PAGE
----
California's Prized Strawberry Purveyor
It's ramp season on the East Coast, but it's Harry’s Berries time to shine in Los Angeles.
In any other year, late spring would signal open season for pastry chefs to design dishes featuring the ephemeral Harry’s Berries. Diners from L.A. to New York would be rounding the bases past their main course, eyes widening while their server highlighted a very special dessert starring the primo strawberries from Oxnard, California.
Akin to the East Coast ramp, the elusive Harry’s Berries are short-lived. Often described as what a strawberry should taste and look like, Harry’s are sweet, small, juicy and ruby red. That's perhaps why come mid-spring, chefs go crazy over them and why it is an especially exciting feat to source the specialty produce now when ingredients are hard to come by.
“I love their quality, and I love to support local growers,” says Pastry & Baking Arts Lead Chef and Director of Education Herve Guillard.
Founded by the late Harry Iwamoto, more than 50 years ago, the farm is now run by Harry’s daughter, Molly, and her husband Rick. They grow two varieties of strawberry, Gaviota and Seascape, harvesting every five days to ensure each fruit has reached ultimate sweetness.
“They are well-balanced, sweet, tart and organic,” says Chef Herve.
The month of May traditionally brings a famed strawberry festival, drawing crowds to the farm's sleepy coastal California town, though this year, the festival was sadly canceled due to COVID-19. Fortunately, Harry’s Berries started sprouting up on Instagram as distribution channels opened up. Smaller Southern California grocers and farmers markets, such as Vintage Grocers, Grow Southbay, Santa Monica Farmers Market and Co+opportunity, began selling the berries within the last few weeks in Santa Monica and Culver City. While L.A. diners likely won’t be savoring these precious gems from restaurants this year, the strawberries are available for purchase with endless ways to be prepared in a home kitchen.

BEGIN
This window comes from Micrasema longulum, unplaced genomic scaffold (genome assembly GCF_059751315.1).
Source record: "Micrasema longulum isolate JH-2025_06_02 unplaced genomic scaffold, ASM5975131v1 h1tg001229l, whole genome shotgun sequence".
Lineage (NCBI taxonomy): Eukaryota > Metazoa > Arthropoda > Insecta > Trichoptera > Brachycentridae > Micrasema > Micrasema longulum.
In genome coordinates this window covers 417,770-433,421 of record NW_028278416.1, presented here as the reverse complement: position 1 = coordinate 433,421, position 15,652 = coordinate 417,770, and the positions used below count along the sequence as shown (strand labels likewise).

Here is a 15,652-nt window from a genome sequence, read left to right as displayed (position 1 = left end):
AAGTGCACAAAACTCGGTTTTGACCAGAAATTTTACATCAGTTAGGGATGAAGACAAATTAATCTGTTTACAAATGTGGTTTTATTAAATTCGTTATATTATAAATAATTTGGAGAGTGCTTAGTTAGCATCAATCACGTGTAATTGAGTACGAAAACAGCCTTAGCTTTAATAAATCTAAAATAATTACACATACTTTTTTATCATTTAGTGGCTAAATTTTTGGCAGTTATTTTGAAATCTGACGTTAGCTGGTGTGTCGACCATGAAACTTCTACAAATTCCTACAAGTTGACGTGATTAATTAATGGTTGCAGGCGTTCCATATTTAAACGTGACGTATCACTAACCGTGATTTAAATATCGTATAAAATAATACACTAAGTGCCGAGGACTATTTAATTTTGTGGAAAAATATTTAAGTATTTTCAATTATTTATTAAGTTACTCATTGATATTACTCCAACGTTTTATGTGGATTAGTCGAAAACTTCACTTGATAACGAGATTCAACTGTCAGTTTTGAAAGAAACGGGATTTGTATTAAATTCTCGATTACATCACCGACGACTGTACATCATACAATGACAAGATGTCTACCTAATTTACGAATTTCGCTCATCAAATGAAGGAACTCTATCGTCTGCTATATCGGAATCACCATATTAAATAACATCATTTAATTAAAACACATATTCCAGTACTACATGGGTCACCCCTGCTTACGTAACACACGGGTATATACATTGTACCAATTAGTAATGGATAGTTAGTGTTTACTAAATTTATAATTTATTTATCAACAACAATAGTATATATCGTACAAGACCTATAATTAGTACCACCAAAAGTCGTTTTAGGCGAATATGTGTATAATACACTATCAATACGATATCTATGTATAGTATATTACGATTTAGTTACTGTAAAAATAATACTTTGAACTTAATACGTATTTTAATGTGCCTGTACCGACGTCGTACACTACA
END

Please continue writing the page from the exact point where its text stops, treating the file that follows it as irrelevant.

“I like to use these high-quality berries as close to their natural state as possible, so no cooking,” says Chef Herve. His chosen preparation: “tossed with a bit of sugar, a dash of vanilla extract and a dash of Cointreau to top a pavlova.” He suggests that dessert may also warrant a dollop of fresh whipped cream. Chef Herve recommends using the coveted fruit as the star in a fresh strawberry tart prepared with a sable crust and a thin layer of lemon curd. However, this way of consuming the berries is limited by adulteration.
“My favorite preparation is just whole, dipping them in a bowl of sweetened crème Fraiche with a bit of chopped mint,” Chef Herve concludes.
Though most often Harry’s strawberries land in sweet preparations, do not discount a savory application. Michelin-starred Chef Carlos Salgado, of Taco María in Costa Mesa, grills them for tinga and Chef Herve approves. “They can be great in a strawberry salsa to be served with a grilled fish like cod or even a pork chop with a smoky rub,” Chef Herve advises. “A surprising combo, but it works!”
Explore plant-based cooking in ICE's Health-Supportive Culinary Arts program.